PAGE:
After the revolution of 1857, the Indian Muslim were groaning under mountains of misfortunes and tyrannies inflicted by the English upon them; they were overwhelmed with a peck of troubles and oppression which created in them such a feeling of fear and panic, helplessness and distress that if urgent and effective steps had not been taken to alleviate it, it is difficult to say that would have been the condition of the Muslims in respect of Islam. Madaris and hospices had been devastated; the Ulema had been sent to gallows, the fiefs (Jagirs) of the nobles had been confiscated, and the endowments of Madaris and hospices had been peculated. The Muslim rank and file had been so severely and excessively punished that a feeling of misery, loneliness and subjugation had overcome them and had blunted their religious and academic faculties. Such a condition of inertia had developed in them that seeing it, it was not easy to predict that this community would ever thrive again. The victorious English men's passion for vengeance, with their characteristic morgue anglaise, did not content itself only with the country and wealth of the Muslims but it also did not leave any stone unturned in destroying and obliterating, as far as possible, their 1300-year old proud achievements, their arts and sciences, civilisation and culture and human virtues and merits. Under such adverse circumstances it will not be an exaggeration to assert and claim that if the name of Islam has remained alive in this land of India, it is very much due to this Darul-Uloom and the sweating toil of the party of the Ulema. Then, stringing all the inhabitants of the Islamic world in one academic thread, it served them also besides the Indian Muslims in a very generous manner. There are very few such Islamic countries from where students may not have come to Darul-Uloom to slake their academic thirst. As such, in the past one century, thousands of students, having lighted their own torches from this great candle of knowledge, have fanned out in the darknesses of the world. Students from Sri Lanka, Java, Sumatra, Malaya, Burma, China, Mongolia, Tatar, Qazan, Bukhara, Samarqand, Afghanistan, Egypt, Syria. Yemen, Iraq, so much so that even from the illuminated Madina and the glorious Mecca, came here for studies. Is it not short of a miracle that the country that may never have benefited directly from the prophetic sciences should become a centre for the whole world in religious education, so much so that the same sun of knowledge may be shedding its light in the two holy sanctuaries of Islam (Mecca and Madina)? And this felicity has not fallen to the lot of any other seminary that its graduates may have graced the Masnads of teaching in the illuminated Madina, particularly in the Prophet's Masque. Maulana Khalil Ahmed Anbathvi. the author of Bazlul-Majhood, Maulana Sayyid Ahmed and Maulana Hussain Ahmed Madani have lectured on Hadith for years in Madina and in the Prophet's Masque, and have caused to flow the rivers of arts and sciences, the Book and the Sunnah, from which numerous students of Egypt and Syria, besides those of Hejaz, benefited and quenched their thirst of knowledge. Maulana Madani's elder brother, Moulana Sayyid Ahmed, an alumnus of Darul-Uloom, started a Madrasah named Madrasatul-Uloom al-Shariyyah in the illuminated Madina from which the Madinans are deriving benefit, Maulana Madani used to say that "when during my stay in the illuminated Madina l used to describe the exegetical information of Hazrat Shah Abdul-Aziz and other Indian Ulema before the Ulema of Hejaz, the latter used to wonder as to from where the Indian Ulema had acquired those secrets and mysteries of the Quranic knowledge". Maulana Rahmatullah Keranvi established Madrasa-e-Saulatiyyah in the venerable Mecca on the pattern of Darul-Uloom. Another Madrasah was founded by Maulana lshaq Amritsari, an old boy of Darul-Uloom.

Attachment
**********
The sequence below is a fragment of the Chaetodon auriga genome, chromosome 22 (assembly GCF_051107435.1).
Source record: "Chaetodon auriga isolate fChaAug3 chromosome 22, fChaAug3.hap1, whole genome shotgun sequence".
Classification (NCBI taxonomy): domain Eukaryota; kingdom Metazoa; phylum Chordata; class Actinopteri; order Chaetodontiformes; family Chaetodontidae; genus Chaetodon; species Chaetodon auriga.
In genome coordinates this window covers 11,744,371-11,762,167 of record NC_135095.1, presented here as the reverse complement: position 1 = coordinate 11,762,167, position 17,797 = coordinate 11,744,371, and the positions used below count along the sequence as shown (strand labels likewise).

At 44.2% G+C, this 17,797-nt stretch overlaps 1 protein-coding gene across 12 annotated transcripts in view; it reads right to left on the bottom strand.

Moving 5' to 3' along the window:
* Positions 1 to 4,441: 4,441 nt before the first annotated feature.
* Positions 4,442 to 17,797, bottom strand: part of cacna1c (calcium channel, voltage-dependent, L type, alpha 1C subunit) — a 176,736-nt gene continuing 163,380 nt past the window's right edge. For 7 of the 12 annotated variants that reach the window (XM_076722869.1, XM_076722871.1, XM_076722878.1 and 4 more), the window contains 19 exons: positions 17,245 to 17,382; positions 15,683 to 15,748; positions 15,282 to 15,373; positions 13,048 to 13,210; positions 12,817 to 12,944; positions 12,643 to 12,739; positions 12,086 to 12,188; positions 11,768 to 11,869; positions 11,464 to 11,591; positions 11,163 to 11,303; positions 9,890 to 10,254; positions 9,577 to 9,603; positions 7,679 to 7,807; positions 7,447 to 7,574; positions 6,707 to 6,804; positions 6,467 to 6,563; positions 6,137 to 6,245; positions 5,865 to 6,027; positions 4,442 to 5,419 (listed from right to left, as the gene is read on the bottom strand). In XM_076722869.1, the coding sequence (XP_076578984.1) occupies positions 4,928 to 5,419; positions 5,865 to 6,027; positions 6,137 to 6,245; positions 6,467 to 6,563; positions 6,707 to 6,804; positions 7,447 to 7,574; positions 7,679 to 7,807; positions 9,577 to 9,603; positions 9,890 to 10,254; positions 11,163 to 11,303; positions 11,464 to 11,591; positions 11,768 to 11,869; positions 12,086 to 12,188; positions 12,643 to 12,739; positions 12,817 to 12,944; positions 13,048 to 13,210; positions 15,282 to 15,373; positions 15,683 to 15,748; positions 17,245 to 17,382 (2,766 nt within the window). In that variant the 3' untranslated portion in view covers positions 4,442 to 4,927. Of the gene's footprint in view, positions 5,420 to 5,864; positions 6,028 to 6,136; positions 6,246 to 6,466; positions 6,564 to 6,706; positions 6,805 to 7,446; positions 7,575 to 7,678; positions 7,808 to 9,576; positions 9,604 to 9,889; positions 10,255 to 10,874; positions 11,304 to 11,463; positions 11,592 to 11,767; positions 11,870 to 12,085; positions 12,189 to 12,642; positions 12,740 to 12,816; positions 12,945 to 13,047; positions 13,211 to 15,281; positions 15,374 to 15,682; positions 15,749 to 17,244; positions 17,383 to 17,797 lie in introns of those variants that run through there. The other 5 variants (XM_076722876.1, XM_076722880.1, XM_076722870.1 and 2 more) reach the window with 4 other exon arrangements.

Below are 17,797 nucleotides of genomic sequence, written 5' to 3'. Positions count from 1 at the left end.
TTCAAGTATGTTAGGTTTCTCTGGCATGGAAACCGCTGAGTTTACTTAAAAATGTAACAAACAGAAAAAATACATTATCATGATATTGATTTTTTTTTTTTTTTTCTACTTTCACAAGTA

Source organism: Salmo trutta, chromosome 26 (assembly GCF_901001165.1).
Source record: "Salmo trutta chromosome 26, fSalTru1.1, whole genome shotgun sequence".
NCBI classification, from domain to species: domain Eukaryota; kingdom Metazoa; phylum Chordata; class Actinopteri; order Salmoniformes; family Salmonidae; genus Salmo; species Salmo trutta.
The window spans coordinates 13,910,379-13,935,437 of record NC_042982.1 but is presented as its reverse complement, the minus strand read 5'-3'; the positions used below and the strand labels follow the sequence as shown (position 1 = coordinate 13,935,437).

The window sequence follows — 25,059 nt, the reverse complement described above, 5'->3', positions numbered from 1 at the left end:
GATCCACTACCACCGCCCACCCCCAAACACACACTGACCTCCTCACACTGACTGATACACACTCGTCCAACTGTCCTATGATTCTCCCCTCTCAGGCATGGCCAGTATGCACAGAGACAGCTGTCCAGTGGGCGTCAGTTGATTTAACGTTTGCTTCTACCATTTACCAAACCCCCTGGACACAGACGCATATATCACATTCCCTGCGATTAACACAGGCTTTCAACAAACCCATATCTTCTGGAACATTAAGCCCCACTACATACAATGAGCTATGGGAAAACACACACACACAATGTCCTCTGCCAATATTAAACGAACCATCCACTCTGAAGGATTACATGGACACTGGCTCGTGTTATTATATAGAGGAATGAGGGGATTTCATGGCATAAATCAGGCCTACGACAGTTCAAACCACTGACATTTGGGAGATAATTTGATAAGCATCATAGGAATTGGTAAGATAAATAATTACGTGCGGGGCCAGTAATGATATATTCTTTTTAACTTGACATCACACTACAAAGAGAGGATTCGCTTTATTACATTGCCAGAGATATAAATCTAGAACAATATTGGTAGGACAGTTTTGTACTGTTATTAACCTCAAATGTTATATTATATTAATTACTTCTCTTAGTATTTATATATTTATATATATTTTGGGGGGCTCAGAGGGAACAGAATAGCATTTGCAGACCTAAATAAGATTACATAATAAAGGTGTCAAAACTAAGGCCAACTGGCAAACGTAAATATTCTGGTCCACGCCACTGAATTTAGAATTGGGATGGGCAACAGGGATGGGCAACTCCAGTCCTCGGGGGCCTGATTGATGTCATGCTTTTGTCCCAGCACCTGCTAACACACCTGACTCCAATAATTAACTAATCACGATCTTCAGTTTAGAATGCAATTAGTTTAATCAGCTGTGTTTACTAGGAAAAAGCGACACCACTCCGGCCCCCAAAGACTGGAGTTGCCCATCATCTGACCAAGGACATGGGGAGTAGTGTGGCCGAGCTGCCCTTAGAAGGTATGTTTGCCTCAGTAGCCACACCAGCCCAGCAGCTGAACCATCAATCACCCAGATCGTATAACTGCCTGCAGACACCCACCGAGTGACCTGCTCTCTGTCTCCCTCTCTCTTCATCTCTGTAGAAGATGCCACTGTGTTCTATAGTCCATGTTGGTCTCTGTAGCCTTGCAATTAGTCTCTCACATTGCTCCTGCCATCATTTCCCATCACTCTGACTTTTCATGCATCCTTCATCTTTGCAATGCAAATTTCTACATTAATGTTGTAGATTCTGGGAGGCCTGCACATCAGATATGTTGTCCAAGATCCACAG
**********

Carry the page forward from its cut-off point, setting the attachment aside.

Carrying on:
The peculiarity of Darul-Uloom is that it is irrigated by the pellucid spring of Islam and has had its own special individuality, Its versatile services which, crossing the Indian borders, have reached the Islamic countries, are intact the sweet fruit of the Indian Muslims' performance of their duty and pecuniary sacrifices, and by way of "discourse of Lord's bounty", they can pride themselves in all the Islamic countries on the tact that this largest seminary of the Muslims of Asia is maintained on the basis of their generosity and love of learning, and its sphere of benefaction is not limited to them only but has encompassed within its religious C education and training the non-Indian Muslims also; and for one hundred and thirteen years the assemblies discoursing on Allah's and the Apostle's words have been thronged due to Darul-Uloom only. This is the very fountain-head of divine graces which, by its spiritual water of life, has made the fields of faith green in every nook and comer of India and outside India and the alumni of this very seminary are discharging the duty of serving the upright religion (Din-e-Hanif) in India and most of the Islamic countries. No just Muslim can deny the tact that the sentiments of awakening of the Indian Muslims are mostly the result of the admirable efforts of Darul-Uloom only.